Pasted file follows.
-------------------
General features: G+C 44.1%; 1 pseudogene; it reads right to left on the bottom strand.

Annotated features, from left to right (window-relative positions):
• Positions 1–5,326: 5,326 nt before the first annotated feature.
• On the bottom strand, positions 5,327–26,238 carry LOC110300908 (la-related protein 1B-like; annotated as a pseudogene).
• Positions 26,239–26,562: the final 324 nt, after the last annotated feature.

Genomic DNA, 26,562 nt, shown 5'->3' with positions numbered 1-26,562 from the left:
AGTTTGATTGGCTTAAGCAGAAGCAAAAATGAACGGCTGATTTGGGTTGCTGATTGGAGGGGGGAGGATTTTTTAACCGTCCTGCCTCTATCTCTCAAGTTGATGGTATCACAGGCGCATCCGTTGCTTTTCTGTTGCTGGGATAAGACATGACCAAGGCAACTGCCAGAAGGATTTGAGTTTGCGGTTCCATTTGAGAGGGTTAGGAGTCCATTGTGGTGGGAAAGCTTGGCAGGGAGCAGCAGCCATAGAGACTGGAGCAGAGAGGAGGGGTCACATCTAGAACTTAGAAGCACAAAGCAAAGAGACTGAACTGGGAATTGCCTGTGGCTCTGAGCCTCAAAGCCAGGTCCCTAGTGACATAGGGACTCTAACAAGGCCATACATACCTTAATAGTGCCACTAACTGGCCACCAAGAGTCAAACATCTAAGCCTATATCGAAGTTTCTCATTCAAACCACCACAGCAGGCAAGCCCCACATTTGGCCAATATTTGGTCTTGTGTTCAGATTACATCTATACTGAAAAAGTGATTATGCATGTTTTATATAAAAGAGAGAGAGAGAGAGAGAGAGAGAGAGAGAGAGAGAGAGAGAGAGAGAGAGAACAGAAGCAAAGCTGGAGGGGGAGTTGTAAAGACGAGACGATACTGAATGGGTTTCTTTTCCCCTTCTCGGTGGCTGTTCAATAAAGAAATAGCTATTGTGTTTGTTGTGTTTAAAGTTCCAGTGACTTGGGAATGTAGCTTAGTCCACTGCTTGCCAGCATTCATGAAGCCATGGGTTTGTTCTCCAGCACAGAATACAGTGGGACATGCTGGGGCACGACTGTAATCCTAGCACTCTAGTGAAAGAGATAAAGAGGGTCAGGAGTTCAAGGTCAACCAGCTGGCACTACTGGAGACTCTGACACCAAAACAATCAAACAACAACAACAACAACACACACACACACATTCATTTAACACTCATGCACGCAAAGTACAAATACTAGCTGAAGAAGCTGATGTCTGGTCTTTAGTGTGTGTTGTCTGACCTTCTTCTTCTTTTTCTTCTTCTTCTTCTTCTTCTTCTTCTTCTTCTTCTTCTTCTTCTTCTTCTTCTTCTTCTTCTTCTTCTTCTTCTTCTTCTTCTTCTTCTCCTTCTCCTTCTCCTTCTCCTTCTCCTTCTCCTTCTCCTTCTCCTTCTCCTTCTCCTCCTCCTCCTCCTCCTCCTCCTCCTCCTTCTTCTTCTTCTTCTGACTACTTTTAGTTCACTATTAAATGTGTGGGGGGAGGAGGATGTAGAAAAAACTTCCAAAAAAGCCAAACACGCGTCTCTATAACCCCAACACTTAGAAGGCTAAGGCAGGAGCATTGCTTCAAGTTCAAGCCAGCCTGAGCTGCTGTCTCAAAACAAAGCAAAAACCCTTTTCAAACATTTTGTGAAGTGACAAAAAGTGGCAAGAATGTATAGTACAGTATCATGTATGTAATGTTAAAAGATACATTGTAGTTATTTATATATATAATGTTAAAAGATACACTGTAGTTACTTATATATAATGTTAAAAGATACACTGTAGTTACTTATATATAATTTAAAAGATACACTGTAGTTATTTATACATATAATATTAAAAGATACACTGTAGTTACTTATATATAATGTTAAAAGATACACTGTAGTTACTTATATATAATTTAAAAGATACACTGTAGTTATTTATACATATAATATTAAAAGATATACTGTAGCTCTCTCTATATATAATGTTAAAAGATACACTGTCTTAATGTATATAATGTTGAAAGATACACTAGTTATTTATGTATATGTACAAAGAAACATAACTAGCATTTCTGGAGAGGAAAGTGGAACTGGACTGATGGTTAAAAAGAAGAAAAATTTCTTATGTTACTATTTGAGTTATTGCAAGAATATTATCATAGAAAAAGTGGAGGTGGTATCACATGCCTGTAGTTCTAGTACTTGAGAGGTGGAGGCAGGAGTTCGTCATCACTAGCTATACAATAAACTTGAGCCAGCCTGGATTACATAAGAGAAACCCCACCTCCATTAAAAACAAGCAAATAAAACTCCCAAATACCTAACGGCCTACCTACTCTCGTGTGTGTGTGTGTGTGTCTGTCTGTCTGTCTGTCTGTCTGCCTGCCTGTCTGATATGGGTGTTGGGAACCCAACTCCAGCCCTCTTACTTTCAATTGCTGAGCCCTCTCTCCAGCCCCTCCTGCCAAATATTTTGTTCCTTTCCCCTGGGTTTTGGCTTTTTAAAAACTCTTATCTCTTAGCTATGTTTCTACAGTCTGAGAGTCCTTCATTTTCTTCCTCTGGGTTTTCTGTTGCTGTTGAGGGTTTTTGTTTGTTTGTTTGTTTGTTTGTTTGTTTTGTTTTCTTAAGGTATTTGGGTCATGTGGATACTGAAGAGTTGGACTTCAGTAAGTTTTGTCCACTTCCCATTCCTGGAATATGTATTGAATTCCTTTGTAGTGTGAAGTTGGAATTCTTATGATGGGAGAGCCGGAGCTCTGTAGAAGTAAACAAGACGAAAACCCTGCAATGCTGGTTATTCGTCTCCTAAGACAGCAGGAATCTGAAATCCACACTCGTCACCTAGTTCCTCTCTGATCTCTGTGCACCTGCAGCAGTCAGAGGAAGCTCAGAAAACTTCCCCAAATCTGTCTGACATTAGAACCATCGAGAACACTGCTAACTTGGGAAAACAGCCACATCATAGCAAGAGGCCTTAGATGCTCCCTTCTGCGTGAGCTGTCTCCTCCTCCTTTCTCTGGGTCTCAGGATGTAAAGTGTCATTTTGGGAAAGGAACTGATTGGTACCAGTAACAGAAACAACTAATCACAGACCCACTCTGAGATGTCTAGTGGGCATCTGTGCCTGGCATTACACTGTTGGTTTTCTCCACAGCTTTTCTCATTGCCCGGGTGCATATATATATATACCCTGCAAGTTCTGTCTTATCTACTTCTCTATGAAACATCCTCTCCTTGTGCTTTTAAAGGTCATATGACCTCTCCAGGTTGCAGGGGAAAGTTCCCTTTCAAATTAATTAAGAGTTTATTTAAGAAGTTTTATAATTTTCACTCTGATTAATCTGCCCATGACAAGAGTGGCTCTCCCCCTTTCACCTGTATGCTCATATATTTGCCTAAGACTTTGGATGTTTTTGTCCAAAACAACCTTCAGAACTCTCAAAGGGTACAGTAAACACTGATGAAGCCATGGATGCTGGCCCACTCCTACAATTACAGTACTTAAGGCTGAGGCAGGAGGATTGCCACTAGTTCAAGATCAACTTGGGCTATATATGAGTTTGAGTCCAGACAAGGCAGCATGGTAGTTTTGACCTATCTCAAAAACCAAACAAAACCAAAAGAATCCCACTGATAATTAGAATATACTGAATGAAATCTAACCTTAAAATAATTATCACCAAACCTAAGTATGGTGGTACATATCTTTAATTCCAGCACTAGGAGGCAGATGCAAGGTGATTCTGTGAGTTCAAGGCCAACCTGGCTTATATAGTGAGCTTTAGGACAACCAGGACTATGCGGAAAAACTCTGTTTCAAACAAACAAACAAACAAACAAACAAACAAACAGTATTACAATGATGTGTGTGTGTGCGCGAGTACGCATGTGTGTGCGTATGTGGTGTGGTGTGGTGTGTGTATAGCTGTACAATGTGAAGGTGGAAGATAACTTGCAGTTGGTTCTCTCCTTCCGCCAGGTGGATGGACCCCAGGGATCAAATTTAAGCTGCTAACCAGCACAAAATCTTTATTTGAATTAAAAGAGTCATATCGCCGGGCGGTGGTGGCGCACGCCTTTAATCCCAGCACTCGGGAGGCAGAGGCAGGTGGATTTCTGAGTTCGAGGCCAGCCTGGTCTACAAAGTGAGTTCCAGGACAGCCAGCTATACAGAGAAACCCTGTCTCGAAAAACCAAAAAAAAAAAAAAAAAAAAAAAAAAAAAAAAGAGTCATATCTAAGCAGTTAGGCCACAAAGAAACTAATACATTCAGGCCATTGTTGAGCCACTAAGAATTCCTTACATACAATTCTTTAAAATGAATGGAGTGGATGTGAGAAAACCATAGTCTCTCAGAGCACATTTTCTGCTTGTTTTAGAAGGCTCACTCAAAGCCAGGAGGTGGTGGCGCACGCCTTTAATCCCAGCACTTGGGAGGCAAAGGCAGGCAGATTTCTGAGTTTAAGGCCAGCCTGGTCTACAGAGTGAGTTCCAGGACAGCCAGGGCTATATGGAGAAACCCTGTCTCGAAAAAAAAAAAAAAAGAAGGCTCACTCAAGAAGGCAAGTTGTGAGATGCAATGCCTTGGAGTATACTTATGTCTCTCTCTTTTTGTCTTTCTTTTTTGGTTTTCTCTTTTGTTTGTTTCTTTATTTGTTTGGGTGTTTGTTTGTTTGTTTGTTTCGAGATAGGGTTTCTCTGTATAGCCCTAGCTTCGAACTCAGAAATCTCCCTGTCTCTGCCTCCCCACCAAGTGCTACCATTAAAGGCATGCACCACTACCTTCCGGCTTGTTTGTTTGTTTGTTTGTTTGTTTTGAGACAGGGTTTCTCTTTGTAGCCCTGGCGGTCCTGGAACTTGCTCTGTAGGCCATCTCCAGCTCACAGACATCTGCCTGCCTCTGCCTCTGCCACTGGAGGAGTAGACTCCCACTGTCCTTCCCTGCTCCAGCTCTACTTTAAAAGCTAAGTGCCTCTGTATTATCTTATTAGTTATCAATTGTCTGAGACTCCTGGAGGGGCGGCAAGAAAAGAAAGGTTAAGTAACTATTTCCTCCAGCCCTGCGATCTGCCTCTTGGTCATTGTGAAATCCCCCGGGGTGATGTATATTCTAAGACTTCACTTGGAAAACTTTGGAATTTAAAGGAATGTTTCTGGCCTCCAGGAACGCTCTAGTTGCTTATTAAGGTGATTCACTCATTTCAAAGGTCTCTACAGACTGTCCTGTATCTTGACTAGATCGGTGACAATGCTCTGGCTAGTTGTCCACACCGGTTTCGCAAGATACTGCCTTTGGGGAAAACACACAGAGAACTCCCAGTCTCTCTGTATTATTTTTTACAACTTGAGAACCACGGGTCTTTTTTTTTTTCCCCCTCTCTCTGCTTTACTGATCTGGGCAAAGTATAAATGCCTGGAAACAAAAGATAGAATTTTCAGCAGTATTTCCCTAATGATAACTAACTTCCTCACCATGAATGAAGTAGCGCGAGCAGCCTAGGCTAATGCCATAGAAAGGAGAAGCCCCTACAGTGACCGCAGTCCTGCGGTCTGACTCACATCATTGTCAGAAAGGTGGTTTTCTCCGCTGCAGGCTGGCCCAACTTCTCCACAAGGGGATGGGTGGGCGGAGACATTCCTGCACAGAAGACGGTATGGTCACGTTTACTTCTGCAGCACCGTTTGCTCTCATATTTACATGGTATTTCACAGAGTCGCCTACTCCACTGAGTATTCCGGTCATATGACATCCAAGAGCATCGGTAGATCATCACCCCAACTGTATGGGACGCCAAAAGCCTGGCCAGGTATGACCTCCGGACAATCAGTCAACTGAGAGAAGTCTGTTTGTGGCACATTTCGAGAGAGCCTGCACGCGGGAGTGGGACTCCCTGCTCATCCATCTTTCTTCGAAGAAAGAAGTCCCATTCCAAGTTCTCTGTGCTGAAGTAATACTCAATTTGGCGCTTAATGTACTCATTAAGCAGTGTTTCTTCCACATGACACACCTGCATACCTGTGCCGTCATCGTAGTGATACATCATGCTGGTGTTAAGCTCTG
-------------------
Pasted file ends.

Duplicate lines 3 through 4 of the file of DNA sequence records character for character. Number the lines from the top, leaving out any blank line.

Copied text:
• Positions 1–5,326: 5,326 nt before the first annotated feature.
• On the bottom strand, positions 5,327–26,238 carry LOC110300908 (la-related protein 1B-like; annotated as a pseudogene).